The International Monetary Fund (IMF) may sign a loan programme with the caretaker government if all major political parties agree on a broader set of action plans. However, before that is possible, Pakistan will have to take some tough prior actions, says the Fund’s representative for the region.
In a luncheon meeting with a group of journalists here on Friday, Jeffrey Franks, adviser to the IMF for the Middle East and Central Asia, spoke at length on the grave economic situation the country is faced with. He also shed light on the Fund’s ongoing dialogue with the government, aimed at building consensus on a set of conditions needed to be fulfilled before and during the course of a fresh bailout programme. Franks was accompanied by the new IMF Country Representative Mansoor Dailami.
“The current polices will have to be readjusted in order [for Pakistan to become eligible] for an IMF programme. The IMF has discussed with the government what kind of policies would be necessary,” said Franks.
The IMF’s prescription to Pakistan includes a healthy measure of – not surprisingly – increasing taxes, cutting expenditures, withdrawing electricity subsidies and increasing interest rates to check inflation, which is expected to rebound soon and devalue the currency further.
“We have agreed with the government that the deficit eventually needs to come down to 3-3.5% of the GDP in three years, from the current level of over 7%,” revealed Franks. “According to our one-month assessment, Pakistan’s currency is overvalued by 5-10%. Modest depreciation might yield positive results for the economy,” he added. “The monetary policy also needs to be calibrated to bring down inflation to between 5-7%.”
He underscored the need for having “broadest and deepest possible political support for any new programme”. Franks also sought support at the highest levels, besides taking provinces on board, before the government enters into a formal arrangement with the Fund. He said that if political parties agree on a broader reforms agenda, the IMF can be flexible on how Pakistan goes about achieving it.
“The decision whether or not we will enter into a programme with the interim government will be made by the IMF management: however, if there is very strong and broad political support, going beyond the interim government, it might be possible,” Franks said, while responding to a question asking about the timing of the programme.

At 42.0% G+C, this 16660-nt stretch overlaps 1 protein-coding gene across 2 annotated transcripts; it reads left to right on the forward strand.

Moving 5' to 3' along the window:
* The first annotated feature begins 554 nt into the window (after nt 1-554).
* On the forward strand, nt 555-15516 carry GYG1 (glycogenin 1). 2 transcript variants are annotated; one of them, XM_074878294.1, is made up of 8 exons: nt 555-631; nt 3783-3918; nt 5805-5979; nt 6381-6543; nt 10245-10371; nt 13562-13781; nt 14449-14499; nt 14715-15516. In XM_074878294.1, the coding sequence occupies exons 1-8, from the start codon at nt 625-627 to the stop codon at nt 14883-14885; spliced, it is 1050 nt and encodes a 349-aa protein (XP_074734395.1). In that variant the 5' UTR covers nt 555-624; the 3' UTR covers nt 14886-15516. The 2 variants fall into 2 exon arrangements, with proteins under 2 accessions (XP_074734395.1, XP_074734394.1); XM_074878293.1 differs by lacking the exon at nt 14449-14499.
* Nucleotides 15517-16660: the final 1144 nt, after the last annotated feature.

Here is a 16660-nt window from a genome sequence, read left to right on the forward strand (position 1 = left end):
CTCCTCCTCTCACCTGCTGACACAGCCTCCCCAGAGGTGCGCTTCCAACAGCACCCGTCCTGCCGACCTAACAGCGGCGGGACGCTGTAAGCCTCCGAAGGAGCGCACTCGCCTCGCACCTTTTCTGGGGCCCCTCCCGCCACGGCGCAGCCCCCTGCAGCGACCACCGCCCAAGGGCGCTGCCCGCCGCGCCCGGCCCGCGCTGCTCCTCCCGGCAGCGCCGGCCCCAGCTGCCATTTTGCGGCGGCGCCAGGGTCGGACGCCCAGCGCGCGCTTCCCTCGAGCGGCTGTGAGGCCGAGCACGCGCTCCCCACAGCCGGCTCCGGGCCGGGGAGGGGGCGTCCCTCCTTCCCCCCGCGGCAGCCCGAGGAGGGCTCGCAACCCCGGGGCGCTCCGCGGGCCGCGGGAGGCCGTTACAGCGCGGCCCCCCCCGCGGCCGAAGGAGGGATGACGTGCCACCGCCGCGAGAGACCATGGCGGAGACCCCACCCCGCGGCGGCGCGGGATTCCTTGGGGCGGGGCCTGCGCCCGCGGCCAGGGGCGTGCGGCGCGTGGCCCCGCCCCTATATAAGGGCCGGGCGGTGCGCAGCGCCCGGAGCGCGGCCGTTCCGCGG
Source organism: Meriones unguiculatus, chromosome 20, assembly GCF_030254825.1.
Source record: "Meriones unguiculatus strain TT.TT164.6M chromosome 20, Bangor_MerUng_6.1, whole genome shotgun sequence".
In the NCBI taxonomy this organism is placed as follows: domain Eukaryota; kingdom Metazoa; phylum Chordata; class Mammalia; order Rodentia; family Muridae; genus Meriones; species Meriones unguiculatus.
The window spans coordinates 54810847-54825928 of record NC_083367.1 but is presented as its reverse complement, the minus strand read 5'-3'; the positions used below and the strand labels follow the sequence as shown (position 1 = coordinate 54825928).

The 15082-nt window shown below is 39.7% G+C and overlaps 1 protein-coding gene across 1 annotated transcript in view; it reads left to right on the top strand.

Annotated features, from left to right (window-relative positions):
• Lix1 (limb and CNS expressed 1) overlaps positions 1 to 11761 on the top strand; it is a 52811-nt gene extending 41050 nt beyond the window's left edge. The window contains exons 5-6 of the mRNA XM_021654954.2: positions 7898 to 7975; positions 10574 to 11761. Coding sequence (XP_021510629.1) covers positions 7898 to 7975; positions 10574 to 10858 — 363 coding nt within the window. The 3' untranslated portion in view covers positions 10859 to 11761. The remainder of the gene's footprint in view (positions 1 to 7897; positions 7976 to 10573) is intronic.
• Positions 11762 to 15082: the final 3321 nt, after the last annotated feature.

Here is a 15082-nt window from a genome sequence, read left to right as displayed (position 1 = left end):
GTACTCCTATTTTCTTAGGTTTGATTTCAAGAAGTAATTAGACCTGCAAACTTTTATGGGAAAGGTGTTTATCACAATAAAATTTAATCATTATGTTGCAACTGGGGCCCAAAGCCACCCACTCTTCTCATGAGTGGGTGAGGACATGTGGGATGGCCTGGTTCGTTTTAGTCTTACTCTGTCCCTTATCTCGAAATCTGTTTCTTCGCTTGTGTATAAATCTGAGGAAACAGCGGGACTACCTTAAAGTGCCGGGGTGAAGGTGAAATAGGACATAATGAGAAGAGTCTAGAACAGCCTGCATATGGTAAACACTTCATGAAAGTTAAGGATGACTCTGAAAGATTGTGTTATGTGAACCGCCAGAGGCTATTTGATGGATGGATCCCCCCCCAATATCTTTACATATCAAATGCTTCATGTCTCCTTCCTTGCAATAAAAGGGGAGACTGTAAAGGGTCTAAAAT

The IMF official observed that Pakistan’s problems require long-term solutions, and that any new programme will not last less than three years.
Franks disclosed that, according to the IMF assessment, this year’s budget deficit will remain around 7-7.5% of the GDP. In absolute terms, the IMF projects a Rs1.624 trillion deficit – a whopping Rs516 billion or 2.3% higher than government estimates. Besides the significant shortfall in revenues, Pakistan also may not be able to complete the auction of the 3G telecom spectrum, causing another shortfall of around Rs75 billion.
To add icing to that unsavoury cake, the economy will grow just 3.5% this year according to the IMF’s estimates, as against official projections of 4.3%.
“The number one bottleneck to growth is the energy sector. The number two bottleneck is the energy sector, and the number three
bottleneck is also probably the energy sector,” said Franks.
“Private sector credit growth is very weak; large scale manufacturing is positive, but very low; and we don’t see robust export growth,” observed Franks. He further said that while declining inflation is a good indicator, it is also worrisome because domestic demand continues to remain weak. He also criticised the government’s tax collection efforts, which he said are indicative of weaknesses in the economy.
Even though the IMF has projected a current account deficit of a low 0.7% of GDP, Franks warned that even this low level is dangerous due to drying foreign inflows. As a final blow, he also ruled out any restructuring of IMF loans.
He agreed that tough actions may cause a temporary drop in growth, but insisted that they were necessary for achieving macroeconomic stability.
Franks also hinted that the central bank should be made an independent part of plans for the new programme.
Published in The Express Tribune, January 19th, 2013.
Like Business on Facebook to stay informed and join in the conversation.